Commentary and Historical Perspective of Anterior Cruciate Ligament Rehabilitation

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Commentary and Historical Perspective of Anterior Cruciate Ligament Rehabilitation Terry R. Malone, EdD, PT, ATC' William E. Garrett, )r., MD, Php Terry R. Malone William E. Garrett T he article entitled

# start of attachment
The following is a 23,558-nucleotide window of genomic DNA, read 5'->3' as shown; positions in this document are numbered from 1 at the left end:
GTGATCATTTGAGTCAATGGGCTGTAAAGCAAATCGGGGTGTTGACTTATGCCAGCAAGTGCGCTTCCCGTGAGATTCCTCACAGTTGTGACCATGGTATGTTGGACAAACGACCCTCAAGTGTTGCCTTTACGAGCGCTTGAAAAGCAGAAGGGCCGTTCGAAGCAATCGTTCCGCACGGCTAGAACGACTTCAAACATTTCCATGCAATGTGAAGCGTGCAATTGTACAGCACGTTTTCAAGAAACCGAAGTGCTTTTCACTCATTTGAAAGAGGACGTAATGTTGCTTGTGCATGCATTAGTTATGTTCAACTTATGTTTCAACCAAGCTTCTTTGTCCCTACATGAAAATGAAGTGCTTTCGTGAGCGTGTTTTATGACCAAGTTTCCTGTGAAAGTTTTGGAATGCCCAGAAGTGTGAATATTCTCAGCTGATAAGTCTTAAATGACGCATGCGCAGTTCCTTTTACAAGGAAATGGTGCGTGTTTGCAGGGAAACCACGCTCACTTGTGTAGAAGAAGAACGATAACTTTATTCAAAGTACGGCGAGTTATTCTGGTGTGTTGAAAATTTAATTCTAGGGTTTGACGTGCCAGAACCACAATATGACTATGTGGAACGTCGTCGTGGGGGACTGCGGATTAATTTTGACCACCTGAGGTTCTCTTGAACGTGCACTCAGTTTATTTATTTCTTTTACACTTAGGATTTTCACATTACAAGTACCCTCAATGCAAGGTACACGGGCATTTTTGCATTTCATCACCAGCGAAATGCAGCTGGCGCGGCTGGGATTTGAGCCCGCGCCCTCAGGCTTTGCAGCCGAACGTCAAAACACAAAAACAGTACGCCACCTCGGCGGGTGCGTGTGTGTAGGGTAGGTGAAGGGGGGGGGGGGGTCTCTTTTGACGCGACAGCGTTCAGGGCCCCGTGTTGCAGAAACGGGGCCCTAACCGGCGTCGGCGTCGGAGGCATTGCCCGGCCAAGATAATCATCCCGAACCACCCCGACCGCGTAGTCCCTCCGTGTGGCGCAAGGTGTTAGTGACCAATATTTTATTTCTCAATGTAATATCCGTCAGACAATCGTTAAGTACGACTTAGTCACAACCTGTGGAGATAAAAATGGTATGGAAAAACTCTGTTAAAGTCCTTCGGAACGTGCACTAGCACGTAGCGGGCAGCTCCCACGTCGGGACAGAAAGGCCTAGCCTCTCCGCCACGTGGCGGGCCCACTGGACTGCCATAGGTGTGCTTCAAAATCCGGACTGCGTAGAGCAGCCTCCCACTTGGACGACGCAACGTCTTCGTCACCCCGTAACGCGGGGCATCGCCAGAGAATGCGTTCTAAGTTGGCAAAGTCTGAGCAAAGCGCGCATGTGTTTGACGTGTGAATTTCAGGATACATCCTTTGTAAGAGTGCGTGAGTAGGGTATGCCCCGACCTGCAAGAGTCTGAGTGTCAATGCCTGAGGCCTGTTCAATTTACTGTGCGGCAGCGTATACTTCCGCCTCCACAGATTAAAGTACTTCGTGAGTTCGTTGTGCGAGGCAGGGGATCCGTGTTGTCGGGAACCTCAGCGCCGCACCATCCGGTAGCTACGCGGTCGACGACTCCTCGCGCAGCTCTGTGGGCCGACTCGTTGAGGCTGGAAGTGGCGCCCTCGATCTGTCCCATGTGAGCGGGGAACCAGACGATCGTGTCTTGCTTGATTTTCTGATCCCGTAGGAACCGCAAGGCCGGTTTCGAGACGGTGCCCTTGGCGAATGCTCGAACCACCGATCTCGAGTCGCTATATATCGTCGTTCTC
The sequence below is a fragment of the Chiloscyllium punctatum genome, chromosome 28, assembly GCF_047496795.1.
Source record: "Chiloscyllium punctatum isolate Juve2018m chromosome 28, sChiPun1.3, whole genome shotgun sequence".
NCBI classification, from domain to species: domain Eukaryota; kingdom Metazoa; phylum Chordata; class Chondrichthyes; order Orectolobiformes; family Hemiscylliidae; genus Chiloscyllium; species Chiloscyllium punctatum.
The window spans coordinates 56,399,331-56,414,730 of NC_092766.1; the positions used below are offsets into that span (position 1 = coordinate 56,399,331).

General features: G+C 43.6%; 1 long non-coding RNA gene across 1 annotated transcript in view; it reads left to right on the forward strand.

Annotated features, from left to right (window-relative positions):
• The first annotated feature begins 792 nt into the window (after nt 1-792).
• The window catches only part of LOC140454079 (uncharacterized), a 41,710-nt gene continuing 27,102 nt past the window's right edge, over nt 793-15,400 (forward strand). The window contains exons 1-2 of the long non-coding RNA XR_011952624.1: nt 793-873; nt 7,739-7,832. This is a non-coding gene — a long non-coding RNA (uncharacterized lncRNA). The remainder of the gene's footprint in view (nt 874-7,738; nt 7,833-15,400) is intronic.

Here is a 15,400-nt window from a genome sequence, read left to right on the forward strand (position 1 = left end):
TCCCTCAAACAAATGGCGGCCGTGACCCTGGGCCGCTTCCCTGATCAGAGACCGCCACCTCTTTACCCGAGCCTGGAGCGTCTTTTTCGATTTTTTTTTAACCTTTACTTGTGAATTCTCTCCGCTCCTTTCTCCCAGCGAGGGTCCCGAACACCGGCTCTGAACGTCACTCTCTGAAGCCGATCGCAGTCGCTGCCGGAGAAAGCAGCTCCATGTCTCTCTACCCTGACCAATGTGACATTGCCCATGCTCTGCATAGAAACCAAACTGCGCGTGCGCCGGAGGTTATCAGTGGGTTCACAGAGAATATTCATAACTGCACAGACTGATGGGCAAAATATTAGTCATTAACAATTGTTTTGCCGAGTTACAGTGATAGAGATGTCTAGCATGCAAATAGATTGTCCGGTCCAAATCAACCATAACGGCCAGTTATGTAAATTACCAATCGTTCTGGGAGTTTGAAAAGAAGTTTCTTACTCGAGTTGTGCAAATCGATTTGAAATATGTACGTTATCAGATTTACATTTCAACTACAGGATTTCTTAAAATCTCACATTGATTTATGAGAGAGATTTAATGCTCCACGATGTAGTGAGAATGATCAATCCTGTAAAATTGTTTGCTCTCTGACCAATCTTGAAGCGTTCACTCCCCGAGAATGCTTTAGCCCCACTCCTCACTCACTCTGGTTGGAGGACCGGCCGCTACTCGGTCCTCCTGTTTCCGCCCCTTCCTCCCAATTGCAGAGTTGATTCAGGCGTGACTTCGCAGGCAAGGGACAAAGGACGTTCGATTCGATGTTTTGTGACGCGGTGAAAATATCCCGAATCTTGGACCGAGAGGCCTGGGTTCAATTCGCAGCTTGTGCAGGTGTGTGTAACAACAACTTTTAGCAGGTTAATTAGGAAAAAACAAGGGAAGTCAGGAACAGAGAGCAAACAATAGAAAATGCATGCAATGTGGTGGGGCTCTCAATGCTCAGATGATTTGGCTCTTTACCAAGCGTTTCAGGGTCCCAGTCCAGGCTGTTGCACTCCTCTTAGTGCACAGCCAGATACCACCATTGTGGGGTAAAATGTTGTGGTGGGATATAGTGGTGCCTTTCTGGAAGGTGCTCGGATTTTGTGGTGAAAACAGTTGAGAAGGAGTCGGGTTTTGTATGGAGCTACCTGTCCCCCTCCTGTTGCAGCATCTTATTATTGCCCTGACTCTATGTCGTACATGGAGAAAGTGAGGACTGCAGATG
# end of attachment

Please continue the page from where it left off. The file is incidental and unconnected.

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Commentary and Historical Perspective of Anterior Cruciate Ligament Rehabilitation Terry R. Malone, EdD, PT, ATC' William E. Garrett, )r., MD, Php Terry R. Malone William E. Garrett T he article entitled Accelerated Rehabilitation After Anterior Cruciate Ligament Reconstruction by K. Donald Shelbourne and Paul Nitz (21) describes the clinical experiences and observations of two groups of patients who underwent anterior cruciate ligament (ACL) reconstruction and were provided different postoperative rehabilitation sequences. The surgical procedure was an arthroscopically aided, modified Jones intra-articular reconstruction using a 10-mm central patella tendon graft with bone fixation provided by a suture over button technique. Since 1982, Shelbourne has performed more than 800 of these procedures. Although the authors report on two groups, three groups of patients actually existed in their review. The first group consisted of patients treated with a lengthy rehabilitation and immobilization sequence that did not permit full weight bearing for 6-8 weeks. In 1983, a more progressive program was implemented This article serves as the introduction and historical perspective of anterior cruciate ligament surgery and rehabiliation. Several physician-therapist teams have been invited to share their state of the art techniques and to contrast their programs to that espoused by Shelbourne and Nitz in Our commentarylreview of Accelerated Rehabilitation After Anterior Cruciate Ligament Reconstruction (Shelbourne KD, Nitz P, Am I Sports Med 18: , 1990) is provided to contextualize the reader to what most clinicians would recognize as an extremely aggressive rehabilitation approach that is being popularized in the 1990s. A comparison is then presented of the rehabilitation sequence used in the Maclntosh procedures, demonstrating how early motion/functional rehabilitation was the hallmark of this type of extraarticular rehabilitation sequence and how today's pattern has evolved to follow that philosophy. Each of the teamed authors has attempted to present his surgery and rehabilitationltechniques and highlight differences between his program and that of Shelbourne and Nitz. We hope that the readers find this glimpse of the past and present helpful in formulating their rehabilitation sequences and that the future will be predicated on excellent basic science and clinical judgment. Key Words: anterior cruciate ligament reconstruction, rehabilitation, clinical catcome 'Executive director of sports medicine, associate professor of physical therapy, assistant professor of surgery, Duke University Medical Center, Durham, NC kssociate professor of surgery, Division of Orthopaedics, Duke University Medical Center, Durham, NC utilizing CPM without rigid immobilization. The surgeons closely monitored this sequence over the next 2 years. Through observation of positive results in noncompliant patients, they became convinced that a more aggressive rehabilitation program could be safely implemented. This led to the introduction of the accelerated rehabilitation protocol after The advantages of the accelerated rehabilitation protocol were: 1) increased patient cooperation and compliance, 2) earlier return to normal function and athletic activities, 3) decrease in the incidence of patellofemoral joint symptoms, and 4) marked decrease in the number of procedures required to obtain full knee extension. The patient popula- tion for the study consisted of 138 patients who underwent surgery in 1984 and 1985 (Group 1) and 247 patients who underwent surgery in 1987 and 1988 (Group 2). Group 1 data included complete 2-year follow-up on 127 patients (92%). and Group 2 data included 73 patients with 2-year follow-up (30%) and 174 patients with greater than I-year follow-up (70%). The rehabilitation sequence followed by Group 1 is shown in Table 1. The rehabilitation sequence for Group 2 is presented in Table 2. The best descriptors for these rehabilitation programs would be criterion referencing and successful completion of specific functional tasks. Table 2 illustrates greater emphasis on functional task achieve- JOSPT * Volume 15 * Number 6 * June Time After Reconstruction 6 weeks 8-10 weeks 4 months 5 months 6 months 7-8 months Rehabilitation Program Day 1 Leg splinted at 10 flexion, continuous passive motion (CPM) begun 2-3 days Abladduction straight leg raises (SLR), extension SLR, passive range of motion (ROM) 0'-9O0, gluteal sets, ambulation (nonweightbearing), crutches 5-6 days Discharge from hospital, CPM & exercises continued at home, rigid knee immobilizer (set at 10 ) used except during passive knee ROM exercises, hamstring curls, abladduction & extension SLR, toe touch weightbearing 3 weeks Quadriceps exercises, active ROM 60' to 90e, gradual light resistance. NOTE: Patients should have at- tained passive ROM of 0'-90' assisted by CPM or the well leg. Continue Dobi splint when up. May discontinue for sleep Passive ROM 0' to 100', full weightbearing as tolerated, wear IKO (functional knee brace) 10 stops, full time when walking Full weightbearing as tolerated, active ROM 0 to 1 lo , passive stretching to increase ROM, SLR with increased weights, eccentric knee extensions, short arc knee extension 90 to 45', hamstring curls, swimming, stationary bicycling when patient able to walk without crutches. NOTE: If patient has not attained full extension, regimen includes lying prone with 1 pound weight on ankle weeks ROM to 120, full weightbearing, previously described exercises continued, knee bends, step-ups (well leg first; step-down, operated leg first), calf raises ROM 0' to 130 (goal), brace discontinued for activities of daily living (ADL) if patient's quadriceps tone is good, exercises increased in intensity with higher weights and more sets and repeats, fast speed isokinetics Jumping rope Cybex at 180 and 240e/sec with a 20' block, KT- 1000, lateral shuffles, walking up to 2 miles per day, short arc knee extensions to full knee extensions, squats, use of brace for activities other than AC L Cybex, KT-1000, walking, progressive running & jogging; weight lifting continued to strengthen quadriceps, hamstrings, & calf muscles; jogging followed by progressive running program, including backward running and hill running; agility drills including large (gentle) figure of eights; lateral shuffles; slow & fast speed isokinetic strengthening exercises 9-12 months Return to normal activity levels if strength greater than 8O0/0 of the nonoperated knee, full ROM, no pain or swelling, successful completion of functional progression TABLE 1. Croup I, rehabilitation protocol, 1984 through 1985 (From Shelbourne and Nitz (2 1 ), with permission). ment but also remains criterion ref- In Group 1 patients, Shelbourne erenced since it includes specific and Nitz noted difficulty in returnevaluations via isokinetic assessment ing to functional activities at 9 as well as clinical assessment of range months, with most patients expressof motion, effusion, and knee stabil- ing dissatisfaction with their perity. formance ability at that point. In Group 2 patients, full competitive return was not recommended until 4-6 months after surgery, which is in line with the Cybex isokinetic assessment demonstrating a 75 percent functional output at the 4-6-month time frame. It is important to note that in Group 2, isokinetic assessment numbers at 4-6 months and 7-10 months were significantly better than the quadriceps results in Group 1. Range of motion values were significantly better for Group 2 throughout the study. There were no significant differences in KT measurements. Postoperative subjective ratings of the involved knee were significantly better for Group 2 than Group 1 at all assessment times. Sixteen patients in Group 1 (12%) underwent a scar resection, while 11 patients (4%) in Group 2 required a similar procedure. Shelbourne and Nitz's follow-up of Group 1 and Group 2 has convinced them to use the accelerated rehabilitation program following their particular ACL reconstructive procedure. They do not feel it will cause graft weakening or subsequent failure. Shelbourne and Nitz recommend using closed kinetic chain exercises as soon as unsupported weight bearing of the involved extremity is possible. They feel that the accelerated program helps decrease postoperative anterior knee pain and increase subjective stability of the involved knee. They also noted quicker return of quadriceps strength in Group 2. It is important to note that the return of quadriceps strength appears to be somewhat motivationally related as well as interacting with pain tolerance and knee effusion. Shelbourne and Nitz recommend that patients achieve greater than 80 percent of quadriceps function as well as complete other functional tasks prior to return to full activity. They noted that some competitive athletes in Group 2 re- 266 Volume 15 Number 6 June 1992 JOSPT Time After Reconstrudion Day days 2-4 days 7-10 days 2-3 weeks 5-6 weeks 10 weeks 16 weeks 4-6 months Rehabilitation Program Continuous passive motion (CPM), rigid knee immobilizer in full extension for walking, weightbearing as tolerated without crutches CPM, passive range of motion (ROM) 0 to 90Yemphasis on full extension), weightbearing as tolerated without crutches Discharge from hospital; CPM at home. NOTE: Prerequisite to discharge is 1) satisfactory pain management, 2) full extension symmetrical to nonoperated knee, 3) able to do SLR for leg control, 4) full weightbearing with or without crutches ROM terminal extension, prone hangs (2 Ibs) if patient has not achieved full extension, towel extensions, wall slides, heel slides, active-assisted flexion, strengthening-knee bends, step-ups, calf raises; weightbearing-partial to full weightbearing; gradual elimination of required use of knee immobilizer ROM (0 to 1 lo ), unilateral knee bends, step-ups, calf raises, StairMaster 4000, weight room activities: leg press, quarter squats and cali raises in the squat rack, stationary bicycling, swimming, custom-made functional knee brace with no preset limits (to be used at all times out of the home for the next 4 weeks) ROM (0' to 1307, isokinetic evaluation with 20 block at 180 and 240 deglsec. When strength is 70% or greater than the opposite unoperated knee, the patient can begin lateral shuffles, cariocas, light jogging, jumping rope, agility drills, weight room activities, stationary bicycling, and swimming. NOTE: Functional brace discontinued (except for sports activities) when muscle tone and strength are sufficient Full ROM; isokinetic evaluation at 60, 180, and 240 deg/ sec, KT-1000, increased agility workouts, sport-speciiic activities lsokinetic evaluation, KT-1000, increased agility workouts Return to full sports participation (if patient has met criteria of full ROM, no effusion, good knee stability, and has completed the running program) TABLE 2. Croup 2, accelerated rehabilitation program, 1987 through (From Shelbourne and Nitz (21). with permission). gained percent of quadriceps function as early as 10 weeks postop eratively. As an aside, Shelbourne and Nitz have performed a series of biop sies and histological analyses on patients undergoing additional surgical procedures in both Groups 1 and 2. They have been unable to demonstrate significant differences between any of the analyses in these groups and, thus, feel comfortable in recommending the accelerated rehabilitation program without fear of deleterious effects. COMMENTARY As with any retrospective analysis, some problems are beyond the author's control. Although one could be critical of the number of patients in follow-up more than 2 years in Group 2 (73 of 247), it should be noted that 174 of the 247 had been followed for more than 1 year. Of 134 patients, 127 had been followed throughout the course of study in Group 1. Shelbourne and Nitz should be applauded for the significant level of follow-up. However, they should still be aware that some patients lost to follow-up possibly represent specific patients who might have changed the reported results. Shelbourne and Nitz have done an excellent job of specifying that these results are specific to their surgical technique and may not be appropriate for other surgical procedures. Their rehabilitation sequence attempts to minimize the complications seen previously with intra-articular ACL reconstructions through an emphasis on prevention (2, 3, 7). Maintaining extension is the hallmark of this concept, and it is stressed throughout the early portions of the Shelbourne and Nitz sequence. It is interesting to note that following the accelerated program, patients still demonstrate quadriceps weakness of approximately percent at 6 months. This is very much in agreement with our data (79-83%) (12). The level of isokinetic output required for safe function has never been scientifically determined, but the percent value has been used frequently in the functional progression of patients toward more aggressive cutting demands (7-9, 1 1). In our experience, this level is required to safely proceed through that portion of the functional progression. Closed kinetic chain concepts are not new but, rather, reflect what was termed functional progression during the 1970s (8, 9). The ability to quantify closed kinetic chain function is difficult and requires multiple measures (18, 19, 24, 25). We are aware that graft strength is somewhat compromised at 6 months, and, thus, we emphasize the need for normal proprioceptive and functional patterns in musculature and coordination before exposure to potentially dangerous joint loads (2, 5, 6, 10, 17, 19, 20, 22). It is extremely interesting to note the similarities between the accelerated rehabilitation program and the extra-articular rehabilitation se- JOSPT Volume 15 Number 6 June l9!e quences used with the MacIntosh procedures in the early 1970s (1 1). The following outline is provided for comparison, and the similarities should be noted. Macintosh Procedures Postoperative Management Postoperative management included maintenance of the externally rotated and posteriorly placed tibia for 6-8 weeks. This was performed with a postoperative cast for 7 days, followed by an additional 5-7 weeks of hinge casting or hinge orthosis, allowing a protected range of motion. The early range of motion at weeks 2-4 was 90-60 ; at weeks 4-6, it was 30-90 . During hinge casting, patients were allowed to work actively using both isotonic and isometric exercises. They were encouraged to work very aggressively on their hamstrings and low in the range of motion (90-40 ) on isometric and isotonic quadriceps. Patients were instructed to remain nonweight bearing until cast removal at 7-8 weeks. Early Rehabilitation-Cast Removal to Full Weight Bearing Patients were urged to not attempt to bear full weight until they had active control of extension. It was not unusual for a patient to achieve full extension within 5-8 days of cast removal. Patients were allowed to work on active range of motion and whirlpool activities to achieve greater range, but they were urged to achieve active extension through muscular control. We normally saw these patients achieve full extension at 10 days after cast removal and become weight bearing to tolerance and then full weight bearing typically within 2 weeks of cast removal. We allowed full extension on an active mode since external rotation of the tibia in a open chain concept allowed protection of this particular surgical procedure. An additional point of emphasis was that we allowed abductor and adductor strengthening in these patients. Intermediate Phase: 2-5 Weeks Postcast Removal Most patients had achieved full extension and, essentially, full range of motion through the first 2 weeks of mobilization. They were fully weight bearing and were beginning what we termed a protected strengthening environment. Patients worked on terminal extension but not into heavy PRE terminal extension. They worked on isokinetic exercises, pushing toward higher velocities as quickly as possible. We utilized lower speed isokinetics only on a submaximal level and advanced to moderate and higher speeds as quickly as possible. This allowed us to minimize compression and shear forces on the articular surfaces. Cycling and step ups were two of the activities we used extensively during the intermediate phase. Proprioceptive activities were vital to allow functional enhancement. The Advanced Phase At 3-4 months postsurgery, the advanced phase of rehabilitation was begun. Strength was approximately 80 percent, and endurance was 80 percent, as assessed isokinetically. The patients were well into a functional progression as dictated by their chosen activities. Running was begun at 3-4 months postsurgery, and a return to full competitive athletics was allowed between 6-8 months. In our experience, it required 2-3 months of a particular activity before full competition was advisable. We felt that this time frame was required for normalization of muscular responses through neural enhancement. The ability to perform terminal extension activities safely was unique in the rehabilitation of these patients. External rotation was a desired positioning, as seen in its maintenance during cast immobilization. A second important factor was allowing early range of motion through hinge casting, providing movement at 7-10 days. A third hallmark was permitting exercises with a ham- string emphasis and allowing active quadriceps work to start during the hinge cast immobilization phase. Early strength activities included biking, stepups, partial squats, and leg presses, along with propriocep tive work. Finally, these patients were allowed to return to full activity at approximately 6-8 months and were involved in an advanced rehabilitation phase at 3-4 months. Lastly, the rehabilitation was designed around functional progression as dictated by the demands of the individual patient. Although the early treatment of the MacIntosh patient was nonweight bearing exercise and hinge casting, range of motion and strength activities were allowed and encouraged. The weight bearing progression was extremely rapid, as was the encouragement to regain full extension. The functional progression involved cycling, stepups, and other aggressive, closed kinetic activities. Patients returned to full activity at approximately 6 months postsurgery. Malone and Garrett Approach to Intra-articular Surgery and Rehabilitation At our clinic, we use a similar protocol to Shelbourne and Nitz. However, we are very careful to avoid uncontrolled full extension stresses early in our rehabilitation program ( ). We allow weight bearing to tolerance in an extended position using a locked hinge orthosis and find that most patients are able to become full weight bearing at 3-5 weeks. We believe that middle of the range of motion weight bearing activities are better tolerated during exercise activities and are safer than their open chain counterparts, but acknowledge that the greatest stresses on the graft are still seen in an extended position (2, 10, 17). Thus, we emphasize the redevelopment of normal protective Volume 15 Number 6 June 1992 JOSPT responses prior to exposing the patient to potentially dangerous joint stresses. We also emphasize care in implementing functional patterns that may alter neuromuscular responses (1, 4, 23). We do not believe that it is essential to allow very early aggressive actions since we do not allow a full return until approximately 6 months postsurgery. We prefer to describe our sequence as controlled physiologic rehabilitation. Although progression criteria are used, patients must be provided flexible time windows to allow individualization of the rehabilitation process. Functional progression is the best means of providing this in an integrated format. It has been our experience that athletes require 2-3